- Federal Efforts To Control Rare And Deadly Bacteria Working
Federal health officials say a network they set up last year to identify deadly "nightmare bacteria" is helping control these germs, but the system would be more effective if more hospitals and doctors participated.
- Synergy Between Nurses And Automation Could Be Key To Finding Sepsis Early A quarter of a million Americans die every year from sepsis, which is the body's reaction to overwhelming infection.
- Concerns raised about saline in intravenous fluid
A new set of studies has explored the saline used in intravenous fluids in hospitals and found that they may not be as safe as earlier believed.
- Learn These Post-Birth Warning Signs
- Fewer U.S. hospitals can care for children
In Massachusetts, a child who winds up in an emergency room - whether for a routine or a serious problem - is likely to be transferred to a second hospital.
- How to Manage the Challenge of Preventing and Detecting Sepsis
Identifying sepsis can be difficult, but the deadly condition can be contained by following the proper protocols and acting quickly
- Today We Celebrate 'the Power of Rural'
National Rural Health Day spotlights the huge benefits small hospitals bring to their communities.
- Quality and Patient Safety: Hospitals Respond to Measurement Fatigue
In response to unsustainable health care spending and the need to improve patient outcomes, new chronic disease management models are focused on care coordination among all of a patient’s providers across all health care settings.
- How To Fight For Yourself At The Hospital - And Avoid Readmission
Everything initially went well with Barbara Charnes’ surgery to fix a troublesome ankle. But after leaving the hospital, the 83-year-old soon found herself in a bad way.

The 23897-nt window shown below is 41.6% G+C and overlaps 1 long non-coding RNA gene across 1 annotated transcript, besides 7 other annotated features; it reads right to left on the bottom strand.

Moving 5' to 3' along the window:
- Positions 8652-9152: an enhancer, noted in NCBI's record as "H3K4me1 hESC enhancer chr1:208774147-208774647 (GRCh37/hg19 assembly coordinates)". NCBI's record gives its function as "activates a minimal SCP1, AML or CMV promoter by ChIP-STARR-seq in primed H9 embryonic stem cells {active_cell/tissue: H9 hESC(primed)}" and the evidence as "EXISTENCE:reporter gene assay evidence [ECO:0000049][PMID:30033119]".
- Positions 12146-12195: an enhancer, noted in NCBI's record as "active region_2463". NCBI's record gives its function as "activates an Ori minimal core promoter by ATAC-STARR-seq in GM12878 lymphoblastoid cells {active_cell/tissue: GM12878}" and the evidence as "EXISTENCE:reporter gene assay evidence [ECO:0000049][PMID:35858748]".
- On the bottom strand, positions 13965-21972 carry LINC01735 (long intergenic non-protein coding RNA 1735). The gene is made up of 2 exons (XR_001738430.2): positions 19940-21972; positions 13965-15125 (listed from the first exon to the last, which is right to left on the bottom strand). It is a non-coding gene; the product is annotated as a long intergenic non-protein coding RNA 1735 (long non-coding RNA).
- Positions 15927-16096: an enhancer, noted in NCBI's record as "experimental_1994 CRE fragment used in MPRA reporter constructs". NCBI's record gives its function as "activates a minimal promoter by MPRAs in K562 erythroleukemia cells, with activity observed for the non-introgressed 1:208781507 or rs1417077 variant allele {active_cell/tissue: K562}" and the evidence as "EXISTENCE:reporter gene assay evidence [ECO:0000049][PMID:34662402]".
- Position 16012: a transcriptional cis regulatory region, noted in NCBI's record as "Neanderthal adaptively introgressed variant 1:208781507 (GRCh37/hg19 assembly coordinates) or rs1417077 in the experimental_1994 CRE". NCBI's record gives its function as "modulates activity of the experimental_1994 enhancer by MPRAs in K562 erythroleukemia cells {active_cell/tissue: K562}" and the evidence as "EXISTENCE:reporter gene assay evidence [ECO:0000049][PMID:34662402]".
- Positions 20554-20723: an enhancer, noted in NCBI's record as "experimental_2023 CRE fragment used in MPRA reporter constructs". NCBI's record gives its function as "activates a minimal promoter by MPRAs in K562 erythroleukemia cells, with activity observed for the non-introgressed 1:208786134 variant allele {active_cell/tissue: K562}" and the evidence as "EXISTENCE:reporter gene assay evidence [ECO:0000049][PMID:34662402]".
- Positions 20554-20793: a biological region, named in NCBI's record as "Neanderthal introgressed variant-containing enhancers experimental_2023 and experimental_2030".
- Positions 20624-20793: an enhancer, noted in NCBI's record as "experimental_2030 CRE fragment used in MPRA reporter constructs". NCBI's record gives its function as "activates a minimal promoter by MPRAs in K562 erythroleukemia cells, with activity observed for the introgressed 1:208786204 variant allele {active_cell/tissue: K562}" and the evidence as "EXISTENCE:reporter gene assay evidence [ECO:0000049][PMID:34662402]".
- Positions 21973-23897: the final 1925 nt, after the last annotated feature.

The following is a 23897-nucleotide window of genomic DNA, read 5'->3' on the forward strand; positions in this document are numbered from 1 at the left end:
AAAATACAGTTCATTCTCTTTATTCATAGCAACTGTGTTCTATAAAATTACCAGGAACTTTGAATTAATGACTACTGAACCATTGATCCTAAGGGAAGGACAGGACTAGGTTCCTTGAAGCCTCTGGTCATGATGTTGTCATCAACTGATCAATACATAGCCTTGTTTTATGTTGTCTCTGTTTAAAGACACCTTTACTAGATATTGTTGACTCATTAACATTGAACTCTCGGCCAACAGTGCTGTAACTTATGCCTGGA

- 'Lost In Translation:' Hospitals' Language Service Capacity Doesn't Always Match Need
Luis Ascanio, 61, works as a medical interpreter at La Clinica del Pueblo, a D.C.-based clinic geared toward providing health care to the surrounding Latino community.
- Geriatric ERs reduce stress, risks for older patients
ERs can be dangerous for elderly patients, who can have chronic diseases on top of illness or injury. Geriatric emergency rooms are spreading across the country, provide seniors with more expertise.
- Adverse Events in Rehabilitation Hospitals: National Incidence Among Medicare Beneficiaries
This report is part of a series on adverse events in health care settings, defined as harm resulting from medical care.
- Patients pay a higher share of hospital bills, study finds Patients, even those with employer-sponsored health plans, may face another condition after they are discharged from a hospital stay: acute sticker shock.
- Safety As You Go from Hospital to Home
- Preventing Infections in the Hospital
- CMS' Partnership for Patients The Partnership for Patients initiative is a public-private partnership working to improve the quality, safety and affordability of health care for all Americans.
- Eight Recommendations to Drastically Improve Patient Safety The National Patient Safety Foundation revisits 'To Err is Human' and renews the call to action for safer care.
- Got enough nurses? Nurse groups cite Kentucky case to support push for staffing ratio laws Last March, a nursing assistant noticed a large pressure ulcer on the backside of a patient needing intensive care at the Hazard (Ky.) ARH Regional Medical Center. It was about 10 days after the patient had been admitted for leg ulcers and complications related to diabetes and renal disease.
- What hospitals can do to tackle the deadly threat of sepsis
Lancet commission calls for better treatment, awareness, research.
- What's Missing From Your Patient Experience Strategy?
New report says HCAHPS surveys are missing the mark in gauging the health care user's visit.